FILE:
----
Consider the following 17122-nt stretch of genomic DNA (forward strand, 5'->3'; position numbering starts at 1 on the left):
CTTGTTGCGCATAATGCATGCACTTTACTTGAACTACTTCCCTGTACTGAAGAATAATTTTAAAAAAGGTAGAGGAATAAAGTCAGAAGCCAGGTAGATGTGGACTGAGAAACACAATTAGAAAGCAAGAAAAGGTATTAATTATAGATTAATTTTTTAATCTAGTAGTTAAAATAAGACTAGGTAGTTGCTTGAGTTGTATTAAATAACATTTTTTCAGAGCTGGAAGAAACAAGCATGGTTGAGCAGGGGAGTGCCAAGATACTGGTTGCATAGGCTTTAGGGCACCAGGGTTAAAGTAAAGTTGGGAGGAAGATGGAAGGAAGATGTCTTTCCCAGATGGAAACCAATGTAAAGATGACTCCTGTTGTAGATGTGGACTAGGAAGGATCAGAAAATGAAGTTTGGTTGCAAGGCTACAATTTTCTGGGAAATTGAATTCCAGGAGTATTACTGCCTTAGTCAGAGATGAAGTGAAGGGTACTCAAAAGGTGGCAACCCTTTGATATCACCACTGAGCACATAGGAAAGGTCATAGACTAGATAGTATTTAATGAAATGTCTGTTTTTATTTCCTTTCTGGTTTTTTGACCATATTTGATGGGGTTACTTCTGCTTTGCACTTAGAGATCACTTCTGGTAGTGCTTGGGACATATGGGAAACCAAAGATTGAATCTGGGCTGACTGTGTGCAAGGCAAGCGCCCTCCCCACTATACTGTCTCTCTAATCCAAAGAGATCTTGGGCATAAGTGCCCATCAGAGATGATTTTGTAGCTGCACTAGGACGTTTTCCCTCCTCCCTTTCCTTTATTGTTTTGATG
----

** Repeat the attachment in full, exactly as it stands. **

Consider the following 17122-nt stretch of genomic DNA (forward strand, 5'->3'; position numbering starts at 1 on the left):
CTTGTTGCGCATAATGCATGCACTTTACTTGAACTACTTCCCTGTACTGAAGAATAATTTTAAAAAAGGTAGAGGAATAAAGTCAGAAGCCAGGTAGATGTGGACTGAGAAACACAATTAGAAAGCAAGAAAAGGTATTAATTATAGATTAATTTTTTAATCTAGTAGTTAAAATAAGACTAGGTAGTTGCTTGAGTTGTATTAAATAACATTTTTTCAGAGCTGGAAGAAACAAGCATGGTTGAGCAGGGGAGTGCCAAGATACTGGTTGCATAGGCTTTAGGGCACCAGGGTTAAAGTAAAGTTGGGAGGAAGATGGAAGGAAGATGTCTTTCCCAGATGGAAACCAATGTAAAGATGACTCCTGTTGTAGATGTGGACTAGGAAGGATCAGAAAATGAAGTTTGGTTGCAAGGCTACAATTTTCTGGGAAATTGAATTCCAGGAGTATTACTGCCTTAGTCAGAGATGAAGTGAAGGGTACTCAAAAGGTGGCAACCCTTTGATATCACCACTGAGCACATAGGAAAGGTCATAGACTAGATAGTATTTAATGAAATGTCTGTTTTTATTTCCTTTCTGGTTTTTTGACCATATTTGATGGGGTTACTTCTGCTTTGCACTTAGAGATCACTTCTGGTAGTGCTTGGGACATATGGGAAACCAAAGATTGAATCTGGGCTGACTGTGTGCAAGGCAAGCGCCCTCCCCACTATACTGTCTCTCTAATCCAAAGAGATCTTGGGCATAAGTGCCCATCAGAGATGATTTTGTAGCTGCACTAGGACGTTTTCCCTCCTCCCTTTCCTTTATTGTTTTGATG